There is no way to capture it, and yet I try. A crescent moon, the outline of a church. How powerful is light when there is no light around. The next day I enter. Now it is the sun which enters through stained glass, illuminating a painting of Magdalena’s conversion. It is in the black box of churches or thick dark forest, where light can be seen. Where rays are visible in the air. And yet, they are impossible to capture.
The house of Bernarda Alba. In the house of my great grandparents with almost no windows, the sun forbidden. A sun which burns lizards alive and turns dust into moon dust. A black box in which I remember the sun rays, the smell of cockroaches and old urine, the fan blades as background to news of terror. Time expands as the tissue of the blue swimsuit wore in the Magdalena River. Red skin, lotion, and the smell of smoke. Gossip, el rosario in women’s hands, incense, and palo santo. I do not understand yet. Going back home, in the back seat, I try to see the sun through shades. It feels like a duty as if the more I do, the better I will become at it. I close my eyes. I see light inside.
A year ago, not far from that church, I took the last picture in the light. It was fresh inside and the stained glass made the light so yellow, so visible, that it really looked like an almighty light was bathing her. There was no absence, and yet there was the premonition of one.
Now I retake that picture. Same camera, same lens. Different church, but that will make it. The rays come down and there is nothing. But the absence.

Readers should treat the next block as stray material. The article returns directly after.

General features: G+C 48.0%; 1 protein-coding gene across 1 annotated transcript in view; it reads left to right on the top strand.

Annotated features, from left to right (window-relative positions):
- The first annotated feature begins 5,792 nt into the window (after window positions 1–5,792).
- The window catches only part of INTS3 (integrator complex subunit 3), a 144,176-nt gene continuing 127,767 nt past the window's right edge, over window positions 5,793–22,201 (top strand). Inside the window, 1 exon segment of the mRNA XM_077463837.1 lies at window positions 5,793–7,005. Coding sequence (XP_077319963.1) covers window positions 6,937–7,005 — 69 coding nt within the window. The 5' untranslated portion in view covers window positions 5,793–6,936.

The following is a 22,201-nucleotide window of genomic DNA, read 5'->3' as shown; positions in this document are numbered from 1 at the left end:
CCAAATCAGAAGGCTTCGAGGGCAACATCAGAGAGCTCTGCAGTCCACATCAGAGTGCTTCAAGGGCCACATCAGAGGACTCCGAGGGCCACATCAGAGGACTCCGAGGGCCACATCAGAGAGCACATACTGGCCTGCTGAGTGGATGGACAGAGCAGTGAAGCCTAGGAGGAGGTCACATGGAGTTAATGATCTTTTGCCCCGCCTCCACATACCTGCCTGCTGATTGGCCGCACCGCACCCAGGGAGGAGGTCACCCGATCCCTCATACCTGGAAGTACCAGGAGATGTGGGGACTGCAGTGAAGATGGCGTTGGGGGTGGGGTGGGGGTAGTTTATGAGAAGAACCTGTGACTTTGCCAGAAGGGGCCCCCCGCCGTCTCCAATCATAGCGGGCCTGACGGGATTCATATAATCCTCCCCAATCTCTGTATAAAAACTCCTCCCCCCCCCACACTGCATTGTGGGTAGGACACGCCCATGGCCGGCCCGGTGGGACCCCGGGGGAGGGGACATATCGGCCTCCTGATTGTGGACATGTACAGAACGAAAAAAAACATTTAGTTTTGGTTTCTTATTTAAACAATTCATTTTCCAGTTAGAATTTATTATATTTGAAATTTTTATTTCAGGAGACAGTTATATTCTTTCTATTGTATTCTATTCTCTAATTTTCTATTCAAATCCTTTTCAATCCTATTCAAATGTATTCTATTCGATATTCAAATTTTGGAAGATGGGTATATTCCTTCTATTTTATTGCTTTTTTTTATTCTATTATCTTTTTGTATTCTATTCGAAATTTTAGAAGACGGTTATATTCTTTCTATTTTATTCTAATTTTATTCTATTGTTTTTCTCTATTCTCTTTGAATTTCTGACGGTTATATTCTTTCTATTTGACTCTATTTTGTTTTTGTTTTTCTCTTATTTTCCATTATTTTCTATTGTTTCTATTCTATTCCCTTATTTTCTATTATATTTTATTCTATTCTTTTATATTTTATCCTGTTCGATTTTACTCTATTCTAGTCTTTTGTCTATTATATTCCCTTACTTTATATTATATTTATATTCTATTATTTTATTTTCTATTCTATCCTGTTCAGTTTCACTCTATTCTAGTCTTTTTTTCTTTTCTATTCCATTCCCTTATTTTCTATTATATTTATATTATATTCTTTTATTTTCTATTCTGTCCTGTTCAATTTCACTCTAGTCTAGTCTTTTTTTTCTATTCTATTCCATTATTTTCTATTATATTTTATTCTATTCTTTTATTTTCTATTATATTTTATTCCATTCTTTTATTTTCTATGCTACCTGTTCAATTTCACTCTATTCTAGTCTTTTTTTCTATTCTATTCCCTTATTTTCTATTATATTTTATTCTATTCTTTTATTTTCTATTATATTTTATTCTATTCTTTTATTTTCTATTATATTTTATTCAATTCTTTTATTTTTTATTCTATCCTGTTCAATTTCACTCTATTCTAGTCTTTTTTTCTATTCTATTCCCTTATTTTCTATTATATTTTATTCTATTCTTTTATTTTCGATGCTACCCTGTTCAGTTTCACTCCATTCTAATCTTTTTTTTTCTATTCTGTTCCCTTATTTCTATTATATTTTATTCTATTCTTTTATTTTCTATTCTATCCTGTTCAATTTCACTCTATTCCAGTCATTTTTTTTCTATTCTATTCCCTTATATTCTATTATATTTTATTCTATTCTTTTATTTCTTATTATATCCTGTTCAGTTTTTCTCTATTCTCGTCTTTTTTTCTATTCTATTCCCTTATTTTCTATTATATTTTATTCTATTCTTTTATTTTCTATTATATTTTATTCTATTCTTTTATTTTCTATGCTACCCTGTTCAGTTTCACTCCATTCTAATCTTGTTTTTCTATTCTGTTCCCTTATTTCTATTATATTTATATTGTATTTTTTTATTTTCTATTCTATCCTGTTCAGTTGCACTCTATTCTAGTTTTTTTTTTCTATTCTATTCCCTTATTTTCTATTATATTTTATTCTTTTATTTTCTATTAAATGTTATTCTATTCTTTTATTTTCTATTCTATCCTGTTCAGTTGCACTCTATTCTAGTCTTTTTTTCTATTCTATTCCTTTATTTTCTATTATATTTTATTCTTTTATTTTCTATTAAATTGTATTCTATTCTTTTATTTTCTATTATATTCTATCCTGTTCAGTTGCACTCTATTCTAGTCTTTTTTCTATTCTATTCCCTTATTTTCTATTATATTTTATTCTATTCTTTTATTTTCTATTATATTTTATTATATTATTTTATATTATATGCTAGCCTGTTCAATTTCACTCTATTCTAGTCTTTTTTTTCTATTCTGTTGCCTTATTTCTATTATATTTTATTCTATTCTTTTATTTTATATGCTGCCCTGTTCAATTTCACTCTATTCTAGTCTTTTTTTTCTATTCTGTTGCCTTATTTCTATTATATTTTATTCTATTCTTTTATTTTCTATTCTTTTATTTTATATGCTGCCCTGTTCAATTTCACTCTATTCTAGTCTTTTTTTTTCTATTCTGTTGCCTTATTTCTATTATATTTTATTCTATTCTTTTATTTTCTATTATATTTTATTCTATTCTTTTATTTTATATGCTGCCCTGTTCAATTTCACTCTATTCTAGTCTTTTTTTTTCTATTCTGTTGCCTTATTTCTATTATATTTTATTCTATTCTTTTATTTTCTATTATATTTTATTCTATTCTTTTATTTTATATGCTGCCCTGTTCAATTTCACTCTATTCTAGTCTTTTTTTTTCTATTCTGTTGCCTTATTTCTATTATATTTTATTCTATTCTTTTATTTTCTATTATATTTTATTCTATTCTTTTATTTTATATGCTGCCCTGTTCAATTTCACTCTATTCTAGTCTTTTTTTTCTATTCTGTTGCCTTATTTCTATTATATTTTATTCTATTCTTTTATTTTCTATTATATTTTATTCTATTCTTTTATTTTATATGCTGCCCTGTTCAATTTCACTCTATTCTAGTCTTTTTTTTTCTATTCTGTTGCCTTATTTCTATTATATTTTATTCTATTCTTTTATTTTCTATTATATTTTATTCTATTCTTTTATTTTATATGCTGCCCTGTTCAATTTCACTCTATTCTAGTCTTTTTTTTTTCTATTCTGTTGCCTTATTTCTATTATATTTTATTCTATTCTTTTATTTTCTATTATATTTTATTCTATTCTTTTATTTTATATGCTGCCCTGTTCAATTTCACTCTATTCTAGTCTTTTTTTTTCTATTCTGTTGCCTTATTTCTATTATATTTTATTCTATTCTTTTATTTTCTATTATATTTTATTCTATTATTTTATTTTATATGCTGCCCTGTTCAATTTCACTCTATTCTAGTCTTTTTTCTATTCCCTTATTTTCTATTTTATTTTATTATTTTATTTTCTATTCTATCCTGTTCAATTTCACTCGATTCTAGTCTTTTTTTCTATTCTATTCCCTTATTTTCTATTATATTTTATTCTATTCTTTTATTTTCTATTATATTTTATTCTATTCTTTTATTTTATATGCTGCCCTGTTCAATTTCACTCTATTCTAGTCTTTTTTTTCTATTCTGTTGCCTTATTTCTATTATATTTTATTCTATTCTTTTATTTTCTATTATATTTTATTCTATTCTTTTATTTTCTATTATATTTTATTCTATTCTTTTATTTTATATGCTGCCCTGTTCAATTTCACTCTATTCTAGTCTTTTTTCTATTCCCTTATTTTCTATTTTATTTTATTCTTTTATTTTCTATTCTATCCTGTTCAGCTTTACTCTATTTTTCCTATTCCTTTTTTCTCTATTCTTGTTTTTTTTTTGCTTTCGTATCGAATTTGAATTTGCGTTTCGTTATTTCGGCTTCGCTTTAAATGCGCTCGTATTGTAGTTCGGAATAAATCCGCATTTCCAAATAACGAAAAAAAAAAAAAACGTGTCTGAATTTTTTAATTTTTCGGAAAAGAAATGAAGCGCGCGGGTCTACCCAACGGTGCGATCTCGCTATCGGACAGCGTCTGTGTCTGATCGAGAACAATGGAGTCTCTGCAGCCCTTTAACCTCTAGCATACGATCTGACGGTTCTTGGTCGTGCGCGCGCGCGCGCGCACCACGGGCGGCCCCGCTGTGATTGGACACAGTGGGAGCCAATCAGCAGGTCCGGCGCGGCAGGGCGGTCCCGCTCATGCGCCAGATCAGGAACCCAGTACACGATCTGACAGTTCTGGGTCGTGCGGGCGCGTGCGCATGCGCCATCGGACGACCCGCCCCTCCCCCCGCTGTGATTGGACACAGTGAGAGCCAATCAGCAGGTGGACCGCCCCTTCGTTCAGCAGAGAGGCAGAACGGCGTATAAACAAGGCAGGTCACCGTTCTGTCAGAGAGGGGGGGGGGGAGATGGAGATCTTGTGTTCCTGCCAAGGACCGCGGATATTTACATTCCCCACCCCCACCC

Afterpicture (gótico tropical)
Down the mountains, but still among them, a lit humidity caves in. In fire, a hundred green tonalities shine. The smoky mist rises like ants mounting up knitting a moving tissue, covering a mighty face. I haven’t seen it in a long time. That light, the same in August as in December. So strong and dirty. Clouds as thick as concrete beds shaping it. The Andes are the ribs of a sleeping animal. Silently, they harvest the possibility of death. I ask my father to stop the car. Should I go even further? I cross the road and jump the barbwires to take a picture. The valley has been recently ploughed to sow cotton and rice. It smells of burned diesel, fresh mud, and rotten fruit. It is only between five and six when magic happens. When light is bearable, red and orange, when it is finally possible to see. I’m conscious of the act’s futility, and yet I shoot like praying.
Nearby, a group of farmers bike alongside the road. Too late to be captured, but I see them as if my eyes were the camera. Brown wrinkled faces, old bikes, bad posture. Like that they travel several kilometers a day. A National Geographic cliché. But it is the light, fire in their faces as the fire in the mountains around us, which calls my attention. It is the light of Apocalypse Now, engraved in the Eastman Kodak emulsion. Congo, Vietnam, Colombia. Latitude zero. The same light somehow, a matter of physics (and of a colonial past).
In the summit, the air is lighter and rockstars died high. Con altura. There is less ozone, less oxygen, less atmosphere for the light to pass through. The intensity is higher and the colors brighter. When the sun is out, everything is overexposed, and when it sets, under. Expelled clouds from Monserrate and Guadalupe make faces lit like Virgil and Dante. Dusky, and yet crispy as the flames they see through the door to the underworld. A Caravaggio undertoned, intoxicated. There is a door, indeed, up in the Andes which is impossible to capture. No apparatus has been designed for the task yet. This impossibility, transformed into absence, haunts me still.
This time I see her bathed in the sunlight passing through the stained-glass of La Candelaria (deserts are always where everything begins and ends). It is different now. The abyss between us is visible due to this light. If it is impossible to capture, there are words. But they are also part of the apparatus to be tuned.
So, there is absence.